Alumni Profile: Lauren Culley on Crafting a Columbus Coffee Narrative

January 28, 2019

Alumni Profile: Lauren Culley on Crafting a Columbus Coffee Narrative

Fox in the Snow

By Madalynn Conkle

Fox in the Snow owner and creative writing alumna Lauren Culley mixes delectable pastries with skilled storytelling to forge a new Columbus coffee identity.

Enter any Fox in the Snow location, and you’ll see that everything from its welcoming cashiers to its glossy pastries to its open-floor ambiance harmonize into a poetically-perfect whole. Today, I walked into a revamped century-old movie theater nuzzled at the corner of Thurman Avenue and Jaeger Street in German Village. Although movies no longer screen there, audiences still come to be dazzled by coffee machine set-pieces and intricately choreographed confections.

Stepping up to the island bar to order, I paused—less to think and more to wonder at the glazed pastry showcase. After concluding that a cappuccino and egg sandwich was the move for the day, I secured a corner table and proceeded to pull out my notebook and pen, appreciating the ample writing room the smooth table allotted.

According to Instagram, about 41,800 other people have a FITS fervor, too. And no wonder: close-ups of sugar-studded blueberry galettes and heart-filled lattes furnish its account, sharing the insouciantly enchanting atmosphere of that garage-turned-café Columbus holds so dear.

Fox in the Snow has been captivating Columbus since October of 2015, when owners Lauren Culley and Jeff Excell opened the first location in Italian Village. A second shop emerged in German Village during February of 2018 and, most recently, a third in New Albany in January of 2019—all within four years of each other.

I was getting ready to chat with Culley, a graduate of Ohio State’s Creative Writing Program, whom I had briefly met at the Department of English’s Annual Alumni Panel Dinner in October of 2017. Being an English major taught me to be fearless, Culley had said that evening. The phrase resonated with me and my fellow undergrads in the audience, invigorated by such an exact summation of our education. Culley, like many English students, came across the English major by way of a prophetic teacher. “I was poli-sci and wasn’t sure about it,” said Culley. “Then one of my teachers was like ‘No, you should be an English major.’ And I jumped on it and did it.” Of course, there is that significant population that finds declaring an English major illogical because there’s no set career path. But Culley didn’t care. “I was like, ‘I love this. This is my passion. This is what will make me happy.’”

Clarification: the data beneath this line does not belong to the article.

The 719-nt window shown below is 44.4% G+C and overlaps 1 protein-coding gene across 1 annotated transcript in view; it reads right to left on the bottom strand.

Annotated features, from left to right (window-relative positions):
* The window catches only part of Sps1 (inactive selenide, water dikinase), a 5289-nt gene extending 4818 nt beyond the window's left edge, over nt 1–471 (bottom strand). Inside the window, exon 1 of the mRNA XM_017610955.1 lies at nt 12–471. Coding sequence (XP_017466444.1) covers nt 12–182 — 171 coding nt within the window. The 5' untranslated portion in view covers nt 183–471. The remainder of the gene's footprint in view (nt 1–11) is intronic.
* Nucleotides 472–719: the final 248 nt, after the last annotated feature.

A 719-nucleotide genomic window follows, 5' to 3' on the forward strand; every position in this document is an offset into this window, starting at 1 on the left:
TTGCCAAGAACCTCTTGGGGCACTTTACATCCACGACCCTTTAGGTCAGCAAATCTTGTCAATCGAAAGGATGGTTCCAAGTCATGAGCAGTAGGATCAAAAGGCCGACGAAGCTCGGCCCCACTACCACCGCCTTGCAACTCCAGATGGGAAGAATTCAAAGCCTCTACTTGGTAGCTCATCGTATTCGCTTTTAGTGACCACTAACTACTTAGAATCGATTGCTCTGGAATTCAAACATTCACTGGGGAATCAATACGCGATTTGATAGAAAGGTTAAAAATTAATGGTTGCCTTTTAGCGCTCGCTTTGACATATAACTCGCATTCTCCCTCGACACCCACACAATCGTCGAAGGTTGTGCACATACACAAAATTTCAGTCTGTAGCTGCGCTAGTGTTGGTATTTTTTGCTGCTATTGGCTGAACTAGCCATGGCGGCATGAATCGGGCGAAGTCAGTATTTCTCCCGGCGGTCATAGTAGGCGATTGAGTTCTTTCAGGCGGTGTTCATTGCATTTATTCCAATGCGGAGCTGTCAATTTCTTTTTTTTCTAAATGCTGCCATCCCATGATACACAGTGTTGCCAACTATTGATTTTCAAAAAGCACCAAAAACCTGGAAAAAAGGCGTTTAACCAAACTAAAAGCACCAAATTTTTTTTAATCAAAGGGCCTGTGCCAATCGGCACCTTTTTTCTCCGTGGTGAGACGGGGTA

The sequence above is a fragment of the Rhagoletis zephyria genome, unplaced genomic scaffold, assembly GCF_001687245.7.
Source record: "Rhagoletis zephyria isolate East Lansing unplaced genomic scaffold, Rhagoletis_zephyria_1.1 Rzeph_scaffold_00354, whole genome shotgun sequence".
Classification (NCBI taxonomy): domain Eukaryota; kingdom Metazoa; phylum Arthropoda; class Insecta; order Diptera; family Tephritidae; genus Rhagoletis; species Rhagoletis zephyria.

For Culley, that was the first time in her adult life that she had made a decision that didn't make a lot of sense to the outside world but that made sense to her. “That set me up to continue to make those kinds of decisions for the rest of my life,” she stated. From there, she went on to earn her MFA in creative writing from University of Virginia, a feat Culley said was “the greatest thing [she] could do.” Then she trekked up to New York City to take post-graduate classes at Columbia University. It was there in New York that she began baking for Blue Bottle Coffee, where she met her future husband and business partner.

“I didn't even start baking until I was 29 years old. And I thought that I found my career path before that. I think I spent a lot of time in my early 20s really stressed out about knowing what I was going to do…What ended up happening was I started making decisions based on what would make me happy right now… It's a difficult thing to say, “Just do what makes you happy.” Because I know a lot of times, it doesn't help you pay your rent. It doesn't give you enough money to like, go on vacations, and do stuff like that. So I know that it's not the easiest thing to hear. But I chose to do what makes me happy, and I think it’s worked out. Being an English major kind of set me up for that. It’s actually been one of the greatest gifts of my life.”